Harness Power Query to Gain Competitive Analysis Insights from LinkedIn

Guest Post by Gil Raviv

Intro: Many experts had proclaimed LongForm Journalism was headed towards extinction in the digital age. In fact it has found a new resurgence and a new audience in the recent years. Thanks to that we can still get articles like This Old Man (featured on NPR’s best Longform Journalism list). This blog post is in the same spirit. This is not a bite-sized learn a cool new trick. We do have tons of those on our site and they’re great. But sometimes you want to sit-down and eat a seven-course meal. Enjoy the feast! Take it away Gil…

In this blog post we will show you how to use Power Query in Excel to import data from LinkedIn and gain amazing competitive analysis insights based on company search. To get your attention right at the start, we will conduct this tutorial and analyze a domain that we all know so well and love – Power Pivot. We will analyze companies who specialize in Power Pivot.

We will show you step by step how to utilize Power Query to extract information from LinkedIn including company size, founding year, location, specialties, and more.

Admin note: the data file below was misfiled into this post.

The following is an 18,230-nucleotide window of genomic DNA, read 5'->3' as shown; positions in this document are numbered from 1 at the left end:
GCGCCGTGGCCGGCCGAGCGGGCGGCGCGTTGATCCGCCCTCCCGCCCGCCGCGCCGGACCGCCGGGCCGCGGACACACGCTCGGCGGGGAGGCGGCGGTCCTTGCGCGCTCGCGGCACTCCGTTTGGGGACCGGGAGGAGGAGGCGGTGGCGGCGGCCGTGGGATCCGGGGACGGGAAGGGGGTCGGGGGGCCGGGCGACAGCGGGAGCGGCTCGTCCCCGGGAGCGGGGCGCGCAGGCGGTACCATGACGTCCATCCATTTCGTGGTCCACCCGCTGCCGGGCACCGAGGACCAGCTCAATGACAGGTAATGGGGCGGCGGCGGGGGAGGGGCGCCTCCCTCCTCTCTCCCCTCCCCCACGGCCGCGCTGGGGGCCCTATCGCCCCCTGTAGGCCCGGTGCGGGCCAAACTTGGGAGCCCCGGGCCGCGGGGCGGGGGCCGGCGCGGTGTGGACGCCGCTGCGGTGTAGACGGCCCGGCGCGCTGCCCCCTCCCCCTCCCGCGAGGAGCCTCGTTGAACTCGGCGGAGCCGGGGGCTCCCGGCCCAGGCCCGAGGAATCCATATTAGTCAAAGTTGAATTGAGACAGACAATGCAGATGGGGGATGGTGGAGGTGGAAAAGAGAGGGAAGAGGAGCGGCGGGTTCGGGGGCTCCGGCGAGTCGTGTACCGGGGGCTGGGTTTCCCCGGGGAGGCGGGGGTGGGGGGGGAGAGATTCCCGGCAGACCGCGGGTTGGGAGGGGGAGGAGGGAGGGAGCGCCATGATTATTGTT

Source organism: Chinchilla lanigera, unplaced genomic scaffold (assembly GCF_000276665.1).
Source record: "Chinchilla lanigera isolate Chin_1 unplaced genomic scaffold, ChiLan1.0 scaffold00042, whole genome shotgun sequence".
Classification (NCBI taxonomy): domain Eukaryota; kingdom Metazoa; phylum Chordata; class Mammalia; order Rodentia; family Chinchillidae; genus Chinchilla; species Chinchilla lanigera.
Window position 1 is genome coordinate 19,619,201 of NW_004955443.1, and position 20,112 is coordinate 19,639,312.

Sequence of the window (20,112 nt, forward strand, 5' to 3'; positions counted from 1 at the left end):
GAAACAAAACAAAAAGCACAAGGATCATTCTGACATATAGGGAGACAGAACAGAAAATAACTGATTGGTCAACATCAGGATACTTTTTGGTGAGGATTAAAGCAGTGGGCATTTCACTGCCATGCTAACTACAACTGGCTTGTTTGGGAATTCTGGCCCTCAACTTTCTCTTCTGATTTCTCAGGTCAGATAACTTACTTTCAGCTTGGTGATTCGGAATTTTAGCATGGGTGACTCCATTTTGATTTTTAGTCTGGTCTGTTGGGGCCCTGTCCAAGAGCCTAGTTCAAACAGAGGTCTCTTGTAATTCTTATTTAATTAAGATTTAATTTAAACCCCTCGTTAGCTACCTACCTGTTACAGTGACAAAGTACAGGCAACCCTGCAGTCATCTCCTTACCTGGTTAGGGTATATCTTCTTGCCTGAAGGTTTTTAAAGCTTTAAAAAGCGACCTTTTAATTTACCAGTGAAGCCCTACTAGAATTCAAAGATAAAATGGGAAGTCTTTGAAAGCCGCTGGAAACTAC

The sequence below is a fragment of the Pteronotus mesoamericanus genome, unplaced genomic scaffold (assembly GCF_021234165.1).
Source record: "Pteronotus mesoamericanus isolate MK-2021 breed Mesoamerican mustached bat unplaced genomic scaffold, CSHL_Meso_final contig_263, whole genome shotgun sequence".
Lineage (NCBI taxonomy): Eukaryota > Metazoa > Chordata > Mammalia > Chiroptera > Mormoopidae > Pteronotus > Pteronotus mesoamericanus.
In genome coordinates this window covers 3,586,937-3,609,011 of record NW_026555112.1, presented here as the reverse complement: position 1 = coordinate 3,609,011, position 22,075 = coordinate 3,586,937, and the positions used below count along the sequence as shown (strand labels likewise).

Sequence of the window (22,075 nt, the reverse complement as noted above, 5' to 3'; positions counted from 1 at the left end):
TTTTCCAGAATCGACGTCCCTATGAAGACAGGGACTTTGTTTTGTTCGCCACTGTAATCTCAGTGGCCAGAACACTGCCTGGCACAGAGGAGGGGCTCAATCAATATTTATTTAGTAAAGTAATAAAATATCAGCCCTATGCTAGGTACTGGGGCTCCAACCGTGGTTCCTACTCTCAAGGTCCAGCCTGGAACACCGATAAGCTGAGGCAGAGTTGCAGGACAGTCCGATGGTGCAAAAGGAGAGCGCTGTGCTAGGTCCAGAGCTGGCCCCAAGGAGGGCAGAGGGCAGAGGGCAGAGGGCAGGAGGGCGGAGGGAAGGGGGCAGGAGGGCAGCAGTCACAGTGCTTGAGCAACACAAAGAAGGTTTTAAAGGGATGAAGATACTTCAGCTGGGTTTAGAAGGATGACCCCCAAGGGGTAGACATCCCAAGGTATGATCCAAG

Build your own customized Competitive Analysis Dashboard

When we are done, you can download the workbook, read below how to get LinkedIn access token in this tutorial (Step 1-6), and start using the workbook as your dashboard for competitive analysis. You can use its parameterized queries to search for companies in any domain, refresh the workbook and get a tailor-made dashboard for the competitive posture of your interest.

Before we start, here are few screenshots of what you can get at the end.

Screenshot below shows the world distribution of the 70 companies who specialize in PowerPivot (Created with Power Query and Power Map).
Next screenshot shows the distribution of companies by founding year. It’s interesting to see a gradual incline of younger companies who specialize in PowerPivot from 2009 to 2013, and to see a decline in 2014. It seems that last year fewer companies were founded with PowerPivot as a specialty.